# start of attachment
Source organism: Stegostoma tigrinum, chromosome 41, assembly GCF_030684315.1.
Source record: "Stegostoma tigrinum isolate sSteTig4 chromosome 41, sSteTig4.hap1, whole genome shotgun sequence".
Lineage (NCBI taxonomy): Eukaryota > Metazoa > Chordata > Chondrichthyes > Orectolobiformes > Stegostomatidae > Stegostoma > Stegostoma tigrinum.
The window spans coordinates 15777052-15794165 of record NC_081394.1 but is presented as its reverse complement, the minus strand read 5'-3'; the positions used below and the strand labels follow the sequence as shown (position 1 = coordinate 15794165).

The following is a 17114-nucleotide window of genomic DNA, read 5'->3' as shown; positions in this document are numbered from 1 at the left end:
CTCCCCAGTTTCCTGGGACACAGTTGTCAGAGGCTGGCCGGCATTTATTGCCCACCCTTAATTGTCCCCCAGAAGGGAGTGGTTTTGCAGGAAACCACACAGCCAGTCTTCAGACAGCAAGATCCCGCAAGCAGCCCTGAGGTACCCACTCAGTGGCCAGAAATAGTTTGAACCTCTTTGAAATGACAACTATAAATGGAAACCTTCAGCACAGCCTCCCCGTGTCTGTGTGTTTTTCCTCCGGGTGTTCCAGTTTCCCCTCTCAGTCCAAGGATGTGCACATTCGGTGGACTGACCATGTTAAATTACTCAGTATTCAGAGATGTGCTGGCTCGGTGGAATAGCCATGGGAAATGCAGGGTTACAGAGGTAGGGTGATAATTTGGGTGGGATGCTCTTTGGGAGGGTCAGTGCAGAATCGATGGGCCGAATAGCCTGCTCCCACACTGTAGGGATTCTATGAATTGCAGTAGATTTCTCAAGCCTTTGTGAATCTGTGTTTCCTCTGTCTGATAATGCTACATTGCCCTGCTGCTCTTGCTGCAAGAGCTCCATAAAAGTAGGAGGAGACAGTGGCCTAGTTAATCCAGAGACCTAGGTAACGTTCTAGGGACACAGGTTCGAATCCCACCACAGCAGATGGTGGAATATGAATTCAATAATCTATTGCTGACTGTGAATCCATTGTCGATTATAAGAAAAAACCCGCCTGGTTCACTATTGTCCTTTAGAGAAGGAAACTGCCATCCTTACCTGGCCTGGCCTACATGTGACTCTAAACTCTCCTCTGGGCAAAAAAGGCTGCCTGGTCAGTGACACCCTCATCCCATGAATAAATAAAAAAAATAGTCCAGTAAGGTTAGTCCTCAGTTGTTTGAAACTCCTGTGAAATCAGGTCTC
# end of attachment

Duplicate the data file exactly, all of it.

Source organism: Stegostoma tigrinum, chromosome 41, assembly GCF_030684315.1.
Source record: "Stegostoma tigrinum isolate sSteTig4 chromosome 41, sSteTig4.hap1, whole genome shotgun sequence".
Lineage (NCBI taxonomy): Eukaryota > Metazoa > Chordata > Chondrichthyes > Orectolobiformes > Stegostomatidae > Stegostoma > Stegostoma tigrinum.
The window spans coordinates 15777052-15794165 of record NC_081394.1 but is presented as its reverse complement, the minus strand read 5'-3'; the positions used below and the strand labels follow the sequence as shown (position 1 = coordinate 15794165).

The following is a 17114-nucleotide window of genomic DNA, read 5'->3' as shown; positions in this document are numbered from 1 at the left end:
CTCCCCAGTTTCCTGGGACACAGTTGTCAGAGGCTGGCCGGCATTTATTGCCCACCCTTAATTGTCCCCCAGAAGGGAGTGGTTTTGCAGGAAACCACACAGCCAGTCTTCAGACAGCAAGATCCCGCAAGCAGCCCTGAGGTACCCACTCAGTGGCCAGAAATAGTTTGAACCTCTTTGAAATGACAACTATAAATGGAAACCTTCAGCACAGCCTCCCCGTGTCTGTGTGTTTTTCCTCCGGGTGTTCCAGTTTCCCCTCTCAGTCCAAGGATGTGCACATTCGGTGGACTGACCATGTTAAATTACTCAGTATTCAGAGATGTGCTGGCTCGGTGGAATAGCCATGGGAAATGCAGGGTTACAGAGGTAGGGTGATAATTTGGGTGGGATGCTCTTTGGGAGGGTCAGTGCAGAATCGATGGGCCGAATAGCCTGCTCCCACACTGTAGGGATTCTATGAATTGCAGTAGATTTCTCAAGCCTTTGTGAATCTGTGTTTCCTCTGTCTGATAATGCTACATTGCCCTGCTGCTCTTGCTGCAAGAGCTCCATAAAAGTAGGAGGAGACAGTGGCCTAGTTAATCCAGAGACCTAGGTAACGTTCTAGGGACACAGGTTCGAATCCCACCACAGCAGATGGTGGAATATGAATTCAATAATCTATTGCTGACTGTGAATCCATTGTCGATTATAAGAAAAAACCCGCCTGGTTCACTATTGTCCTTTAGAGAAGGAAACTGCCATCCTTACCTGGCCTGGCCTACATGTGACTCTAAACTCTCCTCTGGGCAAAAAAGGCTGCCTGGTCAGTGACACCCTCATCCCATGAATAAATAAAAAAAATAGTCCAGTAAGGTTAGTCCTCAGTTGTTTGAAACTCCTGTGAAATCAGGTCTC